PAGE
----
Being a modern man can be a complex assignment. And our upbringing may not leave us particularly prepared to deal with the emotional consequences.
What’s that old saying? Never work with kids and animals? Oh no, wait. I think it was the things that should never be discussed at the dinner table with Mum: politics, religion, and sex.
I think we should maybe add advocacy for men’s issues.
The multi-faceted man
The modern man is a complex creature, facing many challenges and demands. You need to be a good parent, husband, boss, provider, dishwasher, taxi driver, iPad repairman, educator. And on and on it goes.
Fortunately, I am reasonably accomplished in all of the above. Well, most of the time anyway. Although I must admit stacking the dishwasher in a way that pleases the bossd continues to be a mountain too high.
I find it’s quite hard to change speeds when I get home. My working day is varied and full of pressure. Basically every 30 seconds someone walks up to my desk with a problem to solve or some drama they can’t work out. So that’s my day: 30 seconds an issue, solve the problem, and move onto the next one.
When I get home, I have learnt the opposite is required: actively listening, focusing, and not offering solutions, just listening.
It’s all a bit Jekyll and Hyde really.
A larger problem
But the biggest issue I find as a self-declared modern man is loneliness. It is, I would propose, entirely possible to be surrounded by people the entire time and be incredibly lonely.
Many relationships we have in these modern times are transactional in nature. It sometimes seems that everyone gets what they want out of the relationship or interaction with us, professional or personal, and we are left wanting.
Our busy, modern life is filled with people, customers, suppliers, staff, family. Whatever it is, they have something they need from us and we invariably give it, as that is the role we have been trained for.
This is where the lonely bit comes in. We are busy, constantly interacting, but always with a purpose. There is rarely time where you get to have an interaction that doesn’t serve some other purpose, like making a living, or helping someone else achieve a goal.
Life stages and upbringing
Another issue that contributes to this is the fact that we as modern men seem to go through cycles that loosely coincide with either life stages or family responsibilities.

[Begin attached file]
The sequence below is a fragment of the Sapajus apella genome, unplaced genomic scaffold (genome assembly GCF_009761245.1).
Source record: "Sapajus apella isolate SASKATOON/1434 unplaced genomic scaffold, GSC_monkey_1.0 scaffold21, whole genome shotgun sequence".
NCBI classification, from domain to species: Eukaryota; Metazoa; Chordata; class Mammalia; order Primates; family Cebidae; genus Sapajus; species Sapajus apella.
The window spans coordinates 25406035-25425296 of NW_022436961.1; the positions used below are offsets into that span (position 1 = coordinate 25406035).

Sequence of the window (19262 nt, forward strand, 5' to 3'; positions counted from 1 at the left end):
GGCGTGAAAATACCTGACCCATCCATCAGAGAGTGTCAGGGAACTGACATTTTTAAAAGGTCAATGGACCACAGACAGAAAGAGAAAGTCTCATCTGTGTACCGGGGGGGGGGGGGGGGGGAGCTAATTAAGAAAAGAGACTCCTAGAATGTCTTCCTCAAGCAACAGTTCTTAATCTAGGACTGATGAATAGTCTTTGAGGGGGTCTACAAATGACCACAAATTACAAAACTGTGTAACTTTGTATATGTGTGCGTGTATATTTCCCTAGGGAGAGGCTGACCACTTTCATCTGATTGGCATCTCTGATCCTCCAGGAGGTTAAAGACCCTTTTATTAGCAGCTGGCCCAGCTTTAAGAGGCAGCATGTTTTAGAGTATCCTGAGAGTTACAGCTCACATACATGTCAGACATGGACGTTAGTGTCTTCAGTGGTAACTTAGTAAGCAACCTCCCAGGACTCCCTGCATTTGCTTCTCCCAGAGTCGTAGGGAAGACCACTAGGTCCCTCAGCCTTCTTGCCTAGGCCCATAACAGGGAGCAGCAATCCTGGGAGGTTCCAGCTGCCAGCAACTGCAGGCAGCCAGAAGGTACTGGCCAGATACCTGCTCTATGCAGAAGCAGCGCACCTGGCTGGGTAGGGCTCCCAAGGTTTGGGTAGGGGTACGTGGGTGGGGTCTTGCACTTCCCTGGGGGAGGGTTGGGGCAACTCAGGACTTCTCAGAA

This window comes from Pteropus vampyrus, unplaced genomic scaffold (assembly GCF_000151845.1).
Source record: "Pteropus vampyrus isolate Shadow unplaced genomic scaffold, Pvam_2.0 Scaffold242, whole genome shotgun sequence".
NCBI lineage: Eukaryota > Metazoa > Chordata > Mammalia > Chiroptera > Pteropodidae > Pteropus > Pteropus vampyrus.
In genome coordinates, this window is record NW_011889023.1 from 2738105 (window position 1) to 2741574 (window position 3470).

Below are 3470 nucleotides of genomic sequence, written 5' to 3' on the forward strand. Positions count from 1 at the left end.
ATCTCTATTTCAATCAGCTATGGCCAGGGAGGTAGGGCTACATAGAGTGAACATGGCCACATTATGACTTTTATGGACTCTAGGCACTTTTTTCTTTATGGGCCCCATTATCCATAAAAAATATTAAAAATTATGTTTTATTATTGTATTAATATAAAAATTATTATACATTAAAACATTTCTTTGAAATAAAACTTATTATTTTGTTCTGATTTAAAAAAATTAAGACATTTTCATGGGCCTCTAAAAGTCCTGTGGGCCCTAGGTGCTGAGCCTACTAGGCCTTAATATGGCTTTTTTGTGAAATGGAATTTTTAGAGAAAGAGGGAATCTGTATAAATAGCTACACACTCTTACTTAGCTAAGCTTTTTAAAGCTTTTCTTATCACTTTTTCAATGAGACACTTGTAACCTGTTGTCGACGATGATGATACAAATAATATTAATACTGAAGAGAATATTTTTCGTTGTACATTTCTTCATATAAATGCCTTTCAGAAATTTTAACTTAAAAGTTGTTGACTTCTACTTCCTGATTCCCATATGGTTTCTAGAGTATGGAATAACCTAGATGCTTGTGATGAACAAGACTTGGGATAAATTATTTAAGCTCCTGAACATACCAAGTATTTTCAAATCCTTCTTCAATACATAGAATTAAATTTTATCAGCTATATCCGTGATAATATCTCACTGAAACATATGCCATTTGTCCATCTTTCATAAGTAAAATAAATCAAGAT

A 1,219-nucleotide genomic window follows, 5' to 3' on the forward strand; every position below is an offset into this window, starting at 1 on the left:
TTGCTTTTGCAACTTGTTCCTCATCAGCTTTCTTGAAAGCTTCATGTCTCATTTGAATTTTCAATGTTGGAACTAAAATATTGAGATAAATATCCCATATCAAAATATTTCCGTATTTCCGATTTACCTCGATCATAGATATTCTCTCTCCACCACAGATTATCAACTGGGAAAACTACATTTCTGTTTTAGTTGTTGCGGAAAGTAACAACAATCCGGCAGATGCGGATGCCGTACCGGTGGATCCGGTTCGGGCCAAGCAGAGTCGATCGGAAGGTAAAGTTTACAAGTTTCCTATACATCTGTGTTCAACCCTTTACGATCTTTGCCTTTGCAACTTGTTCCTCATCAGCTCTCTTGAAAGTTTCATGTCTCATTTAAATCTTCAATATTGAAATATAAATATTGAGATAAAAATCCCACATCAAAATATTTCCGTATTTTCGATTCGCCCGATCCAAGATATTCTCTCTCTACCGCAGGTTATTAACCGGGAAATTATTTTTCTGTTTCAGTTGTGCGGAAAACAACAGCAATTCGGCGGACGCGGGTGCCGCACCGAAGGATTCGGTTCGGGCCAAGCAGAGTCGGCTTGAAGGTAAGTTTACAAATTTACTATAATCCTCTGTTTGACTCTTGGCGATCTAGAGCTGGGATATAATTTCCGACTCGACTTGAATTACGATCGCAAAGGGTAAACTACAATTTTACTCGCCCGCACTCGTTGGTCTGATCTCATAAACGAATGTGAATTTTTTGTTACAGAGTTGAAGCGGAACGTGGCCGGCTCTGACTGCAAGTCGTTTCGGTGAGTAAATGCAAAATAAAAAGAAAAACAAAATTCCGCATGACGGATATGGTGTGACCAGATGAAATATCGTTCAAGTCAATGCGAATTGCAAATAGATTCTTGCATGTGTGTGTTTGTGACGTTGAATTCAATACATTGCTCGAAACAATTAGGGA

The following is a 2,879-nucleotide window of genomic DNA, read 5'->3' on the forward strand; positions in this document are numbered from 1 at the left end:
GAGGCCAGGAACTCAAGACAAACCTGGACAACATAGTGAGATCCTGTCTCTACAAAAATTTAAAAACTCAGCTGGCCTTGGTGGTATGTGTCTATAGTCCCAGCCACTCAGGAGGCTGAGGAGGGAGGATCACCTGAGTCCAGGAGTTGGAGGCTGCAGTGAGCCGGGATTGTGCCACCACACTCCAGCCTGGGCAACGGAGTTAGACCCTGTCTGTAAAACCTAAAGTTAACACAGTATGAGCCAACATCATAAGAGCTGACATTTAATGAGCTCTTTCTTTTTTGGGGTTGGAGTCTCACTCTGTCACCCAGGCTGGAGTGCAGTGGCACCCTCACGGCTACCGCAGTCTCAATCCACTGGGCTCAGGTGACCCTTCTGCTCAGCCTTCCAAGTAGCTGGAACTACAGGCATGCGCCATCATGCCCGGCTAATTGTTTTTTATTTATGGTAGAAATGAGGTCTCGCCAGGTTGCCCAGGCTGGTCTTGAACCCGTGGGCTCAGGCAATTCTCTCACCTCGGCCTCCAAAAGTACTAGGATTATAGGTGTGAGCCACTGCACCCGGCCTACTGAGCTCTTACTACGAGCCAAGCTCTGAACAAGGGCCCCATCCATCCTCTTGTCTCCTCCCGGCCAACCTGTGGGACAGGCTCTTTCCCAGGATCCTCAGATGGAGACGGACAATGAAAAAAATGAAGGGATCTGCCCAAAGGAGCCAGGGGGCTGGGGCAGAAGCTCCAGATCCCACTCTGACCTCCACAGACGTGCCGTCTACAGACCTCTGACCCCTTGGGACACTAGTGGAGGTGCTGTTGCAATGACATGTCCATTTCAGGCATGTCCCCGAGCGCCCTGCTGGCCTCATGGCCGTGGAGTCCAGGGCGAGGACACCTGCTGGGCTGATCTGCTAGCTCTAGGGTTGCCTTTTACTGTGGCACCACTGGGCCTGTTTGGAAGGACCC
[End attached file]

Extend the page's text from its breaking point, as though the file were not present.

In our teens and 20s we have lots of male friends. Some of these relationships endure, but most do not. As we move into our 30s, get married and the ‘tin lids’ arrive – aren’t they just the best? We get distracted by Saturday morning sports, Nippers on Sunday, and kids’ sleepovers. More and more of our relationships with our male peers deteriorate. Until we wake up at 40-something and realise that we no longer have any male friends to talk about stuff with at all.
This may be further compounded by the household we grew up in. As a child of the 70s I can tell you that the mantra at my place was “don’t make a fuss” and “stop crying”. In general it seems that it was drummed into us to just not have those feelings. Any feelings in fact. And so we learned to be stoics.
There is a whole other story to be written about nature versus nurture. Are we a product of our environment or is our environment a product of us? Boom! My head just exploded.
The value of a good mate
So now I sit here in my late 40s and I head into yet another part of the journey. Thankfully, it’s one that sees me developing again a few close male friends with whom I can discuss my most intimate fears and worries, in a totally open and authentic way.
I am incredibly grateful for these friends. I don’t know if I should count myself lucky, or if it’s just part of the cycle.
It is invaluable to me to have a contemporary male friend with whom I can discuss my latest work drama. It is also necessary for me to discuss the fact that I sometimes feel a bit depressed and wonder what the purpose of it all is, how I fear I will let down those that depend on me, or what really annoys me about my wife or that new person in the office.
We all need to have that one mate who can listen, not judge, and offer the occasional bit of advice.
A bit of stoicism is good, but a true friend is better.
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